Nicola Sturgeon on brink as ‘independence will kill socialism’ as it did in Slovakia | UK | News (Reports)


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At the end of January, the Scottish National Party (SNP) announced plans to try to legislate for a second independence referendum even if Prime Minister Boris Johnson continues to refuse to approve such a vote. Michael Russell, Scotland’s Constitution Secretary and SNP President, said a bill to hold Indyref2 will be introduced to the Scottish Parliament if the Holyrood elections result in a pro-independence majority. The plans followed growing pressure on SNP leaders from advocates of a “Plan B” route to a referendum.

Meanwhile, Mr Johnson continues to resist the pressure.

He said he will not approve another independence vote and argued in an interview in January that Westminster should not allow one until the 2050s.

Mr Russell said in a statement that the Scottish Parliament could then pass a bill preparing for an independence vote even without UK approval, challenging Westminster to “take legal action to dispute the legal basis of the referendum and seek to block the will of the Scottish people in the courts”.

As it is clear the Union is about to enter a constitutional crisis, unearthed reports suggest that Scottish First Minister Nicola Sturgeon should think twice about leaving the UK, as independence could bring the end of social democracy in Scotland – as it did with socialism in Slovakia.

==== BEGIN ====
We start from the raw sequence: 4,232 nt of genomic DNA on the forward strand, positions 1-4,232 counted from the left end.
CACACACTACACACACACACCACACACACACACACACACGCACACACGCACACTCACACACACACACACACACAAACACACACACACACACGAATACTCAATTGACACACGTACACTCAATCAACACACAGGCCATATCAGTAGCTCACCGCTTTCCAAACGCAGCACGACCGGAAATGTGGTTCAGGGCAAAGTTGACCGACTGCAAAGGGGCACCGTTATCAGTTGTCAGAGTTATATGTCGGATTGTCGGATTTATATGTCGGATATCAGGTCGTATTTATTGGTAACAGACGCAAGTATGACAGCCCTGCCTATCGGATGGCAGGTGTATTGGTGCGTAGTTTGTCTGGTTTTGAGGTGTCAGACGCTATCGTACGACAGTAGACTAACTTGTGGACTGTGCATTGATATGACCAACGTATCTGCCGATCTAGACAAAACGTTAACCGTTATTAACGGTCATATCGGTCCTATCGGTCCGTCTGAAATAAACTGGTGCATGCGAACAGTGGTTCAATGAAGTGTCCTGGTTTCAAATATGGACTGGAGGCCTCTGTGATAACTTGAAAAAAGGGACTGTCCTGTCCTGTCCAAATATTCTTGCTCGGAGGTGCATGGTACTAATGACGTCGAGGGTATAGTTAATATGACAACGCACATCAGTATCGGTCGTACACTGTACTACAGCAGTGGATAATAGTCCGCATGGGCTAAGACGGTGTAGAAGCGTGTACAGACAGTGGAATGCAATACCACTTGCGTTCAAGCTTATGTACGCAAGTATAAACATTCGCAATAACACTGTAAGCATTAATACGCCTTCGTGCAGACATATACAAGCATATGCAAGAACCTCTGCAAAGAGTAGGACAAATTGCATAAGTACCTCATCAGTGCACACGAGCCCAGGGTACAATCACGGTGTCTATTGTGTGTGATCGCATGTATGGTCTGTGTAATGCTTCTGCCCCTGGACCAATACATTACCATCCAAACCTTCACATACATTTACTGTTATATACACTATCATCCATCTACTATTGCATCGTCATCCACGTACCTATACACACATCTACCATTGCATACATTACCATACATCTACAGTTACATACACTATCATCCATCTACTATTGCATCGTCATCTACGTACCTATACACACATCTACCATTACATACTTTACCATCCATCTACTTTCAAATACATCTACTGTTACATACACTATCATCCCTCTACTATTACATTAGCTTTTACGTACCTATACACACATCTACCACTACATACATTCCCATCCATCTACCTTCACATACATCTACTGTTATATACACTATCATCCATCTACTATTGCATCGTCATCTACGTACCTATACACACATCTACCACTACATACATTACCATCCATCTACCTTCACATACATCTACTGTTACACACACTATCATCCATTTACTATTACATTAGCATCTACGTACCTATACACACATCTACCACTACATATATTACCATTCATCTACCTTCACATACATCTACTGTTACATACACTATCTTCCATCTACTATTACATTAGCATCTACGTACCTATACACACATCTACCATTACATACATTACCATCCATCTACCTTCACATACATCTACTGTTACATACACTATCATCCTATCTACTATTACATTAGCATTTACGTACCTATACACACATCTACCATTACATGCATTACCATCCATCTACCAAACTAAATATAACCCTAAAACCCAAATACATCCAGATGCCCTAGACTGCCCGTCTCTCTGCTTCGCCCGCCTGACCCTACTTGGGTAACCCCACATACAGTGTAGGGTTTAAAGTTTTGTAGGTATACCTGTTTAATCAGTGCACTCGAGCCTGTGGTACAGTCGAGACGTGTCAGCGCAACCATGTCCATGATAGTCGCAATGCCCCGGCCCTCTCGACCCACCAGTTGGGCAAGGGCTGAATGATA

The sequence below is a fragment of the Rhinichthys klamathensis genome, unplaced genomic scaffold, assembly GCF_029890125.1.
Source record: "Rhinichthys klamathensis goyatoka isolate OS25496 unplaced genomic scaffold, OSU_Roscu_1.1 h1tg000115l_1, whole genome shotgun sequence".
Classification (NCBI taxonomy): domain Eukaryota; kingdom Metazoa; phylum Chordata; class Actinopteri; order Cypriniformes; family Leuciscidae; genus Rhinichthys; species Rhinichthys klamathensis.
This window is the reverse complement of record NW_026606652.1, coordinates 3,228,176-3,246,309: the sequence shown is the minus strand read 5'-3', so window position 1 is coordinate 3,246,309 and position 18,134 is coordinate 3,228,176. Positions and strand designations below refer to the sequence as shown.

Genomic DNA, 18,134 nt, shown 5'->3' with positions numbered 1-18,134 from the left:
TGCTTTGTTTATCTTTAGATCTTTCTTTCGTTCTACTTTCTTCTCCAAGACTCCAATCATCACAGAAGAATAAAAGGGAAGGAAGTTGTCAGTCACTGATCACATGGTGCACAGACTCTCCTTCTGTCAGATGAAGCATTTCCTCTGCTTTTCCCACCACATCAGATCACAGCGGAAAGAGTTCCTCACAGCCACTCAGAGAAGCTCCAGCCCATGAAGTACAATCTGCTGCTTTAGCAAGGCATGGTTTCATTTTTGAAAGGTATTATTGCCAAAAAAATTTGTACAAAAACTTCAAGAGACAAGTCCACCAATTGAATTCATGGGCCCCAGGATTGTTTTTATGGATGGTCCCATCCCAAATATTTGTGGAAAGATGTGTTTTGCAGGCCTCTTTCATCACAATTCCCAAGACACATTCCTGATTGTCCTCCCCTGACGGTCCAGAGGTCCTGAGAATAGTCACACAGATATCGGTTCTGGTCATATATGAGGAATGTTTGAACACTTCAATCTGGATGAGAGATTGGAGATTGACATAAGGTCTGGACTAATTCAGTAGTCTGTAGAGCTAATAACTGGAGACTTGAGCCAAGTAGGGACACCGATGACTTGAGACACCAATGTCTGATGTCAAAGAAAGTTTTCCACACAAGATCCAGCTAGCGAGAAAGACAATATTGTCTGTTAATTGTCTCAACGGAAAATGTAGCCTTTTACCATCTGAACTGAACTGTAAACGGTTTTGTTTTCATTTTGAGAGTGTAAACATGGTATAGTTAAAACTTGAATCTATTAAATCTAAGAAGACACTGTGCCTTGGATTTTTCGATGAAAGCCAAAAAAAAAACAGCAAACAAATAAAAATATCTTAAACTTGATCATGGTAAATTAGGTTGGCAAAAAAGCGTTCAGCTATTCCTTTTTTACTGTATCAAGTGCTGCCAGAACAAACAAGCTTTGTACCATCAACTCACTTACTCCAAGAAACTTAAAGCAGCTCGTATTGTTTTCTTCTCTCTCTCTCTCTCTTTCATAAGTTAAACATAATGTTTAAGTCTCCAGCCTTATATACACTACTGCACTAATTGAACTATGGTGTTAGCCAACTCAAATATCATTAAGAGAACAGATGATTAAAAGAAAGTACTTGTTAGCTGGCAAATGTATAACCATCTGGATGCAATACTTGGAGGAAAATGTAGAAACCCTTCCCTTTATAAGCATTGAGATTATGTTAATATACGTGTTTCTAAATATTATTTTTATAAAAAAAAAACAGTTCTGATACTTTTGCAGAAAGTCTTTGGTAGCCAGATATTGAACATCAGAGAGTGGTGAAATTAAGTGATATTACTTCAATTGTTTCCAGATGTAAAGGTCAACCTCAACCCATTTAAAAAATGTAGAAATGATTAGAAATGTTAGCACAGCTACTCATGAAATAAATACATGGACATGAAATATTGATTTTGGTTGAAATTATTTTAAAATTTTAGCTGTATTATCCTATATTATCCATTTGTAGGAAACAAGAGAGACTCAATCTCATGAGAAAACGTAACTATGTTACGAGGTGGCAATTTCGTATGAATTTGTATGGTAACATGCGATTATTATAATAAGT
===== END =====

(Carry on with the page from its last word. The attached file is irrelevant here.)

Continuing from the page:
The experience of the “Velvet Divorce” between Slovakia and the Czech Republic is often cited by Scottish independence advocates as a possible model for their own breakup with Britain.

Like many Scottish nationalists, advocates of Slovak independence wanted to break away from their larger, richer, partner, in part so they could pursue more interventionist economic policies.

However, with the loss of Czech subsidies, independent Slovakia ended up having to pursue much more free market-oriented policies than before, bringing an end to socialism in the country.